My Best Advice

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This is probably the worst photograph I’ve ever taken.  I say “probably” because I’m sure that if someone trawled through all my work there is a chance that they could dig up something even more awful.

But not by much.  And, besides, this is the one that sticks in my head.  This is a horrible photograph.

It was taken not that long ago, December of 2009 in fact, at First Friday, a local even held once a month in Las Vegas’ own burgeoning Arts District.  I like to go down there and try to capture as many of the interesting characters and performers as possible.  My success rate is very low.  But, it used to be a lot worse.

I can say that I have improved a lot since then.  There are several factors for this.  One is that I have been shooting almost constantly since I got back into photography back in aught seven.  Henri Cartier-Bresson famously said “Your first 10,000 photographs are your worst.”  Indeed.  By the benefit of simply shooting almost daily, I have been able to develop my eye, know my gear so much better, and generally be in more situations where I can capture that magic in better and more knowledgeable ways.  I still get lucky, but I feel like I’m creating my own luck more and more.

But there is one other factor that has been very important in my development as a photographer.

Now, I usually don’t give advice.  Whenever someone asks me for advice, I try to dodge and weave and leave the question hanging.  Mostly, I’m afraid that if the person follows my advice, and it all goes horribly wrong, they will come limping back, pointing their finger at me and shouting in a loud voice, “I followed your advice, and NOW LOOK WHAT HAPPENED!”  It’s a nightmare.

But, today, I will give you some advice.  My best advice, actually.  This isn’t just for photographers either, the best advice for anyone involved in the arts, from woodworking to songwriting to dance.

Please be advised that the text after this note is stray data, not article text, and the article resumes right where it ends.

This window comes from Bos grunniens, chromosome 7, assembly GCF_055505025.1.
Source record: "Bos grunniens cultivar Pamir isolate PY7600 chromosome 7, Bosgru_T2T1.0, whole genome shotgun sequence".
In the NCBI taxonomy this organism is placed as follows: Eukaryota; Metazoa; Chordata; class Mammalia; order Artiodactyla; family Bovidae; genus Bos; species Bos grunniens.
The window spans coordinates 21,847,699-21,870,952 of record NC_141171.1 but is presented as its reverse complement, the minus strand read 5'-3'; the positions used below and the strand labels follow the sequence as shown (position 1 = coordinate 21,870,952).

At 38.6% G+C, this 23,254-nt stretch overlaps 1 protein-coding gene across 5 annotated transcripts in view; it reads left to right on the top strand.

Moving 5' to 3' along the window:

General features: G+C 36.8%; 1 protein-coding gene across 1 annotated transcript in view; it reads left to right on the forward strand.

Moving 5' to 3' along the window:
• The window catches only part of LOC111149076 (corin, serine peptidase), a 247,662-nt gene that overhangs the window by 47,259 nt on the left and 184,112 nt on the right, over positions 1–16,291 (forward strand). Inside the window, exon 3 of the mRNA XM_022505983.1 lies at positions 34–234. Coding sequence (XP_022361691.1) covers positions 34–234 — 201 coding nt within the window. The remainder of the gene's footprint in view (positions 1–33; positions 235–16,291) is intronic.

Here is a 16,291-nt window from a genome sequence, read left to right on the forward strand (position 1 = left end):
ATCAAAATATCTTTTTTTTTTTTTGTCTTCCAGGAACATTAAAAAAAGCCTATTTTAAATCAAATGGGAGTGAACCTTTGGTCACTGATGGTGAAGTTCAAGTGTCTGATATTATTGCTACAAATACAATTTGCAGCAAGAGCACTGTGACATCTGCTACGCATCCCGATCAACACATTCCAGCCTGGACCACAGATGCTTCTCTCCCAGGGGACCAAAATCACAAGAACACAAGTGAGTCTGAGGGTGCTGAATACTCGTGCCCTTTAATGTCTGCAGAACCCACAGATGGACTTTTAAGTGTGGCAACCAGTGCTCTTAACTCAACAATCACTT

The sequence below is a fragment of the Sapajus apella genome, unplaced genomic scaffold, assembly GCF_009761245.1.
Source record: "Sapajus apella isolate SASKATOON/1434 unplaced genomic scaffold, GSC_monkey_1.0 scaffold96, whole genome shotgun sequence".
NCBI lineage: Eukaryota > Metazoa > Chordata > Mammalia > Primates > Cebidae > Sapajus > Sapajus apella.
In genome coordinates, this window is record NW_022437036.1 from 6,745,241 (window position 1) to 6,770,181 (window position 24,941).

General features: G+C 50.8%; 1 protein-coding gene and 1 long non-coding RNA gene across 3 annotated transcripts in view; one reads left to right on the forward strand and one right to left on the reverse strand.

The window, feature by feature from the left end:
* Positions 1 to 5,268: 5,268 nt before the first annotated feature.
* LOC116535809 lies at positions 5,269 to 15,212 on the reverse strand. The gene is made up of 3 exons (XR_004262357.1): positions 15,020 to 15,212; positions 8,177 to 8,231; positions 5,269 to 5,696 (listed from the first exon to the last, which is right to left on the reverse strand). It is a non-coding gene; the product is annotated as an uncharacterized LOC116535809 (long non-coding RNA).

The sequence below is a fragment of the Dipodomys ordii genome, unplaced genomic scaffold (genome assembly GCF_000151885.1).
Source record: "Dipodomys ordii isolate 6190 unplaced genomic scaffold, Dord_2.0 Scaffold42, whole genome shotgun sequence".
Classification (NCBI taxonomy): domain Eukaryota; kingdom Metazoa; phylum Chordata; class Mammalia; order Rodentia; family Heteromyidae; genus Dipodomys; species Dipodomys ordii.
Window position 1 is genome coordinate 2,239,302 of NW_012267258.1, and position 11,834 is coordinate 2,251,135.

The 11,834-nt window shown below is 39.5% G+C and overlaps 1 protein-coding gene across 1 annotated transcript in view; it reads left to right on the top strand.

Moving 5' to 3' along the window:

My best advice is this: You will never improve as an artist if all people do is kiss your ass.

There, I said it.

It is a huge temptation these days.  Our social media structures are mostly slanted to having “followers”, ever notice that?  And, for the most part, “followers” don’t tend to challenge their leaders.  All too often I see people, especially photographers for some reason, who put up work only to have every single response be outstanding, unrivaled praise.  Regardless of the quality of the photograph.

Now, don’t get me wrong, I want as many “followers” as I can get.  My desire is to have Generator Photography become as big as I can grow it.  But if I post crap, I want people to call me out on it.

I have been blessed to be a part of several online groups who have really put me through the wringer, but in very helpful ways.  I have sought out individuals and groups with whom I can share my work and I know I will get honest feedback.  Or, groups that pushed me to get out of my comfort zone, people who forced me to stretch myself and my work.

So, here is my advice.

Seek out people who can give you honest criticism.  Ideally, they will be people who are better than you, or people whose work you admire.

Seek out people who can give you constructive criticism.  This is hugely important.  You can go into pretty much any photography forum and there will be people there who will say, “You’re a moron and your photography sucks.”  Well, both of those statements might be true, but it doesn’t really help much.  Look for people who will instead comment about your composition, or your post processing choices.  People who can offer up different options, like how you should have shot with “this” lens, or maybe used a different shutter speed to get a better result.  People who can see through your own limitations and try to offer ways to help you break through them.

Seek out people who will push you.  People who won’t be satisfied when you are just getting lazy and posting crap.  Proverbs 27:6 says “Faithful are the wounds of a friend.”  Indeed.  Friends don’t let friends get by with mediocre work.

There is also, however, one important caveat.

Learn to be discerning about the comments on your work.  For instance, I’m a sucker for technical advice, because I think that is an area of knowledge where I feel I’m weak.  So, if someone wants to tell me I should be shooting at f/5.6 instead of f/1.8, and lists a couple of reasons why, I’m all ears.  Or, if someone wants to give me lighting advice, or gives me tips on adjusting my white balance, I’m all ears.

However, if someone tells me that I shoot boring things, well now we have a problem.  I know I don’t shoot the most exciting subject matter.  But I have a vision for my art.  And what I want to to bring that vision into reality the best way possible.  I may take pictures of boring things, but I never want to take a boring photograph.

Suburban Mailbox At Night

I know that the subject matter might be boring to some, it’s just a suburban mailbox.

But, because of what I’ve learned about things like composition and post processing, and because of all the help so many talented people have given me over these past years, I can say that this is probably the best photograph I’ve ever taken.  Of a mailbox, anyway.

Don’t settle, people.  Get out there and tell great stories, and make great art.

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